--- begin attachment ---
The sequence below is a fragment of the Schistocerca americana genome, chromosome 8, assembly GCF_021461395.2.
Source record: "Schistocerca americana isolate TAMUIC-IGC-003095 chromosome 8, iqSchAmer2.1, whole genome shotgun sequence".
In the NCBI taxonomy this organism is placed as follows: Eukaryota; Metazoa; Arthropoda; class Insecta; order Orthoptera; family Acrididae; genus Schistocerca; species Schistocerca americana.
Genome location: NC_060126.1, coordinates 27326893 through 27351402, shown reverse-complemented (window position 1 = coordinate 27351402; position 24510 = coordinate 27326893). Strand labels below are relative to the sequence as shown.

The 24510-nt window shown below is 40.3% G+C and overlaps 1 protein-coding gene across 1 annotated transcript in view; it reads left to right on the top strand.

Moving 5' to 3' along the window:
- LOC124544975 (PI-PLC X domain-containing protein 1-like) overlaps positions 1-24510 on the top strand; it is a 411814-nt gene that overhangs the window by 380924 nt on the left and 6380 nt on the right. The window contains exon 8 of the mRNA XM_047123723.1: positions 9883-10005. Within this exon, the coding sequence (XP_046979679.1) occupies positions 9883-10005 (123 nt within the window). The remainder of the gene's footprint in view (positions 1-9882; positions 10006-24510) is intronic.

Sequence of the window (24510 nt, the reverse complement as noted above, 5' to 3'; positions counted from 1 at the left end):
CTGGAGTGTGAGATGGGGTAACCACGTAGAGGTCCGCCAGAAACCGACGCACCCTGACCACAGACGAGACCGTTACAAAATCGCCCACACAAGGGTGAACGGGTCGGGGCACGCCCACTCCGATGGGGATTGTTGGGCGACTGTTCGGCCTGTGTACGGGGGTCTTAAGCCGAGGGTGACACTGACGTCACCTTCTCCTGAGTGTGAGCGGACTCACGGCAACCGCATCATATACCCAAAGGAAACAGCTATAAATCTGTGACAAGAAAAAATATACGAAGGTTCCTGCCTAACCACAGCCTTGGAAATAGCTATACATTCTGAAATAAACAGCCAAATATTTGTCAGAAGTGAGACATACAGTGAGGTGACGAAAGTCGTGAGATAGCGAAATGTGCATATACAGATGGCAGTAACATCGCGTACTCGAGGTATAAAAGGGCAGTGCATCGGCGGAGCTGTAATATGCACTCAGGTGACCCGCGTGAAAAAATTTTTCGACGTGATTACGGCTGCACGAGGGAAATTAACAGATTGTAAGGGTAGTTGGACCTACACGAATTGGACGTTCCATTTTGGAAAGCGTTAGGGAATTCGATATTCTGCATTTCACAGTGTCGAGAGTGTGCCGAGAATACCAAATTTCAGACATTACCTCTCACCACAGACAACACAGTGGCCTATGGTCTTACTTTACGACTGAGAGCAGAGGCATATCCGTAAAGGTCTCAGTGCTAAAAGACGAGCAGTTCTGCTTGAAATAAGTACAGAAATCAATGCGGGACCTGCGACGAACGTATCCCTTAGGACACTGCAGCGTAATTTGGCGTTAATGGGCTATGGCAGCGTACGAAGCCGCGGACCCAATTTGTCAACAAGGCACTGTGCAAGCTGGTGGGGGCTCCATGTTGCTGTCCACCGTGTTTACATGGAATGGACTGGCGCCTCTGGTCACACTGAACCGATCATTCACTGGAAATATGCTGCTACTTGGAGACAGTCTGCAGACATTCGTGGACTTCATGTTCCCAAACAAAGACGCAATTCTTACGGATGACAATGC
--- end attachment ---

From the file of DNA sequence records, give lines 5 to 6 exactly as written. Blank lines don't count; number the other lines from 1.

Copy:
The 24510-nt window shown below is 40.3% G+C and overlaps 1 protein-coding gene across 1 annotated transcript in view; it reads left to right on the top strand.

Moving 5' to 3' along the window: